There are five Boston city councilors running for mayor. But only one of them, District 4 city councilor Charles Yancey, is hedging his bets. Even as he seeks higher office, Yancey is also clinging to his current job. For the sake of voters who want to see single-minded commitment on the part of their candidates, Yancey should choose one contest or the other.
Boston’s arcane city charter allows candidates to seek more than one office as long as they gather enough certified signatures to get their names on separate ballots. A candidate cannot, however, actually serve in more than one municipal office at the same time. So Yancey, the city’s longest serving councilor at 30 years’ service, figures he has nothing to lose by appearing on both the mayoral and council ballots. But he does have something to lose — credibility.
Yancey, 64, said he has earned a bigger platform to advocate for refurbished schools, more street workers, and job preferences for Boston residents on city contracts. Yet he won’t risk his district council seat to make his case. If Yancey is so eager to make his presence felt at the citywide level, then he should give up on reelection to his council seat and allow new political leadership to blossom in Mattapan and other parts of the district, which suffer from disproportionately high crime and poverty rates. If he believes his local constituents can’t get by without him, then he should abandon the crowded, 12-candidate mayor’s race and leave the field to more committed candidates, including fellow councilors Felix Arroyo, John Connolly, Rob Consalvo, and Michael Ross. None of them are looking for loopholes in their quest for higher office.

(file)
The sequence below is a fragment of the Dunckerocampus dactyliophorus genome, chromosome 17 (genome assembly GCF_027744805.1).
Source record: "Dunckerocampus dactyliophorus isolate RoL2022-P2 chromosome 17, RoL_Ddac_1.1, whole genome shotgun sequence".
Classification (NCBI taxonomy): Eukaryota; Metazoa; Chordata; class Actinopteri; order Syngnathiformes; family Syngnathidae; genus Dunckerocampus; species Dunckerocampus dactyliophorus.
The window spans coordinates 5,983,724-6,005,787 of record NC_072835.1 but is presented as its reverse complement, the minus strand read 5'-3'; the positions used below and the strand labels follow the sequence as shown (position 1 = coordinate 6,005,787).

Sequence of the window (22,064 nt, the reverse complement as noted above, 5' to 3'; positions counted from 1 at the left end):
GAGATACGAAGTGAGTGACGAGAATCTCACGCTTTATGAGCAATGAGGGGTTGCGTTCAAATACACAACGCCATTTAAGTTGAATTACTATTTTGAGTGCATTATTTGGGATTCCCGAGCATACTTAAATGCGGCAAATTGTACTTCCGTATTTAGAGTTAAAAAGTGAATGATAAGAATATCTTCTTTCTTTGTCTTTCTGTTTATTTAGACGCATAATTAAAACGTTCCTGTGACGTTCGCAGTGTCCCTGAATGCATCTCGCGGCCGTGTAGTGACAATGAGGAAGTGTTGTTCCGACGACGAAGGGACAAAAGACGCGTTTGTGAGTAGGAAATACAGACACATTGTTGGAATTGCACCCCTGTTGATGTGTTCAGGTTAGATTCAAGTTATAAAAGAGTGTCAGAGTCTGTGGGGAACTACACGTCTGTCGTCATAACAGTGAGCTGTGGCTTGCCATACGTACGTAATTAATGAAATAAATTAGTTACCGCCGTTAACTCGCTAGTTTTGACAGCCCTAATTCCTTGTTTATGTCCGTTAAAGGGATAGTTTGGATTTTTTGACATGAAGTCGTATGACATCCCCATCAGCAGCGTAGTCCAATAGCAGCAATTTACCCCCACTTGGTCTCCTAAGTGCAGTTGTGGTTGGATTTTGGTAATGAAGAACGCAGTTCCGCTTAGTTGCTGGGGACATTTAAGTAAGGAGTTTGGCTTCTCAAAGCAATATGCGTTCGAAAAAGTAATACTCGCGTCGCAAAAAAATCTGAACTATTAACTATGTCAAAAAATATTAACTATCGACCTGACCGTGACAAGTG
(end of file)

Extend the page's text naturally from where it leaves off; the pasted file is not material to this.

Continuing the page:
July 2 is the deadline for candidates to remove their names from the ballot. That leaves just a few weeks for Yancey to decide which office means more to him. His insistence on running for both only diminishes his standing in each race.